If you’re the parent of a teenager, you may not have heard the good news yet. The number of high school graduates, which has been growing every year, is peaking this spring. The numbers will continue to shrink until about 2015.
Of course, this won’t seem like much of a consolation if you’ve read the annual media dispatches that bemoan that the Ivy League continues to grow even more selective. The Wall Street Journal, for instance, noted this week that Harvard’s just released admissions statistics show that it’s acceptance rate reached yet another historic low — 7.1%.
For 99.8% of the teenagers heading to college, the numbers from Harvard and the other Ivy League schools are utterly irrelevant. What people, particularly in California, worry about is what appears to be the growing exclusivity of the state schools.
A front page article in the San Diego Union-Tribune on Thursday, must have freaked out a lot of parents when they read that 61,663 kids applied to San Diego State which has 7,022 freshmen openings. What the reporter failed to mention –it would have dampened the shock value of the stats — is that SDSU accepts far more kids than those numbers suggests. Because many of the kids who apply to the school will go elsewhere, SDSU extends acceptances to far more students.
That said, high schools students in California will continue to find it challenging getting into the most popular state public schools. To cope with that reality, I’d suggest that families need to think more creatively.
One of the problem that California teenagers face is that everybody is applying to the same schools. The reality is that 84% of kids in California go to state public institutions.
An obvious strategy then is to investigate schools that everybody else in California are overlooking. In other words, check out public and private schools in the other 49 states! Schools elsewhere in the country love California students, in part, because these students rarely express any interest in educational opportunities elsewhere. Because Californians are so highly prized, these students don’t have to be nearly as accomplished as the admissions tyrants at UCLA and Berkeley require. Not by a long shot.
Schools will shower even “B” students with generous financial aid/merit awards if they represent the right academic fit. Families who look elsewhere can ultimately end up spending less on outside colleges and universities than if they stuck with the overcrowded state schools in California, where kids typically can’t graduate in four years. San Diego State’s four-year graduation rate is less than 14%!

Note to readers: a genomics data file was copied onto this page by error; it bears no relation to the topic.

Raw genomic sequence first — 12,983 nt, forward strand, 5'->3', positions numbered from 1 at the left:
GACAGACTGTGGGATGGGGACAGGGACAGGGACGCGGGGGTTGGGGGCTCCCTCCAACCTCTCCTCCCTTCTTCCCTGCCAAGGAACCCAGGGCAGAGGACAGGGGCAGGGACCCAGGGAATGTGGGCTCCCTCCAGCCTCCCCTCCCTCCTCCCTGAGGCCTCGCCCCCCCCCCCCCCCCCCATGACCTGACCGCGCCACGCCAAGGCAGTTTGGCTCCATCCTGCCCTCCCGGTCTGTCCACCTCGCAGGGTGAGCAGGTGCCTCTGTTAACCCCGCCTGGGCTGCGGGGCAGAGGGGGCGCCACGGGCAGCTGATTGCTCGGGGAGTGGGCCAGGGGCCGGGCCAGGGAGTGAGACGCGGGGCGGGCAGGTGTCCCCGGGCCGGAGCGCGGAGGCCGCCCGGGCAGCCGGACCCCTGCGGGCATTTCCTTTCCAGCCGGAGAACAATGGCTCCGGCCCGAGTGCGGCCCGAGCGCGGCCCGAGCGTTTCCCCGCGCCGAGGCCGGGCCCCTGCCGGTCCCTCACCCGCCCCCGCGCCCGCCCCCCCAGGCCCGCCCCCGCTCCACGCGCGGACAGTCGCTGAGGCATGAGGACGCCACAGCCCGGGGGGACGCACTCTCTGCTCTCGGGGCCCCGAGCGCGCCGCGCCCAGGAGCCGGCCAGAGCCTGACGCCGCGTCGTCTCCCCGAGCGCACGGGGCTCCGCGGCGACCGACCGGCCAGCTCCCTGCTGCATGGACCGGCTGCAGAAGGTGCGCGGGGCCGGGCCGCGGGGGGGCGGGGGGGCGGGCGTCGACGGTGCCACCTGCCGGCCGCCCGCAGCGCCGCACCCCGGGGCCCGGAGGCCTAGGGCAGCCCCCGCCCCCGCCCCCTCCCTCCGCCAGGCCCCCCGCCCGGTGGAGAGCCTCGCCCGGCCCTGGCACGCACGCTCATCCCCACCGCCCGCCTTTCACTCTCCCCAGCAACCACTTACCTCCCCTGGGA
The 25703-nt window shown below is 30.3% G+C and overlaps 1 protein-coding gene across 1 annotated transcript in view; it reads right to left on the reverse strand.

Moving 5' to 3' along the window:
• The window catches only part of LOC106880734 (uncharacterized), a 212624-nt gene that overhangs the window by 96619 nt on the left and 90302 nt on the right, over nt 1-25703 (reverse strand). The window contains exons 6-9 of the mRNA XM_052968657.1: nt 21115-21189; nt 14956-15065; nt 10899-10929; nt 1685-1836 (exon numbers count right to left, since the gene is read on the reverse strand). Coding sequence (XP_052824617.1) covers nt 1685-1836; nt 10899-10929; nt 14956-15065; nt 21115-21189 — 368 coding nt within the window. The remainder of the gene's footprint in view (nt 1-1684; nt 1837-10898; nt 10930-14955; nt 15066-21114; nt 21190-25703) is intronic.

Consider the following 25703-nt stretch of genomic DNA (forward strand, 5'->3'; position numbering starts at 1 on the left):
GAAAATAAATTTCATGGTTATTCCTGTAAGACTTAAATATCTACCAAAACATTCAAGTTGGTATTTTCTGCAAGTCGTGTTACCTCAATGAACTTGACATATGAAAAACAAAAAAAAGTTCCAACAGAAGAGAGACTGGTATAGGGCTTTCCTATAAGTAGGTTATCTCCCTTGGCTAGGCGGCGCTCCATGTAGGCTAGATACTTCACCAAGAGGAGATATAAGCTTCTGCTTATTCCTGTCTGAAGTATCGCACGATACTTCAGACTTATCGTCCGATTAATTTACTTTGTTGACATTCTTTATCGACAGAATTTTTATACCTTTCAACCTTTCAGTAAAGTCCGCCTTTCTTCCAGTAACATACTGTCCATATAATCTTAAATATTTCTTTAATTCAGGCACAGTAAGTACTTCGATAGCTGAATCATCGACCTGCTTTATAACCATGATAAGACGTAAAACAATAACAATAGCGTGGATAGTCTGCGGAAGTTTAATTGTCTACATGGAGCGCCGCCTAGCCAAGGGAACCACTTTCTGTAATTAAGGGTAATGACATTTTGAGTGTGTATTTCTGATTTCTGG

I’d also suggest that parents and kids really investigate state schools closely to find the best fits. Unfortunately, I think a lot of kids pick schools because that’s where their mom or dad or cousins attended. Or they pick schools based on the flawed national rankings.
It’s not helpful to take the attitude of a friend of mine, whose entire family for two generations has gone to UCLA and Berkeley. She’s got one kid in UCLA now, but she is frantic at the thought that her sophomore daughter in high school won’t make it. When I suggested that she consider other schools, she looked at me as if I had suggested that her child consider McDonald’s as a career.
While many of the brightest kids only want to go to a handful of the UC’s, there are plenty of state schools that can provide a solid education that aren’t mobbed with applicants. A wonderful college alternatives are public liberal arts colleges, which can provide a more personalized educational setting with smaller class sizes and access to professors. (What a concept!) The two public liberal arts colleges in California are Sonoma State and Humboldt State.
Since the majority of kids in California and elsewhere end up at huge state schools, in my next post, I will run an excerpt of my upcoming book, The College Solution: A Guide for Everyone Looking for the Right School at the Right Price, that shows how to make attending these schools a more intimate experience.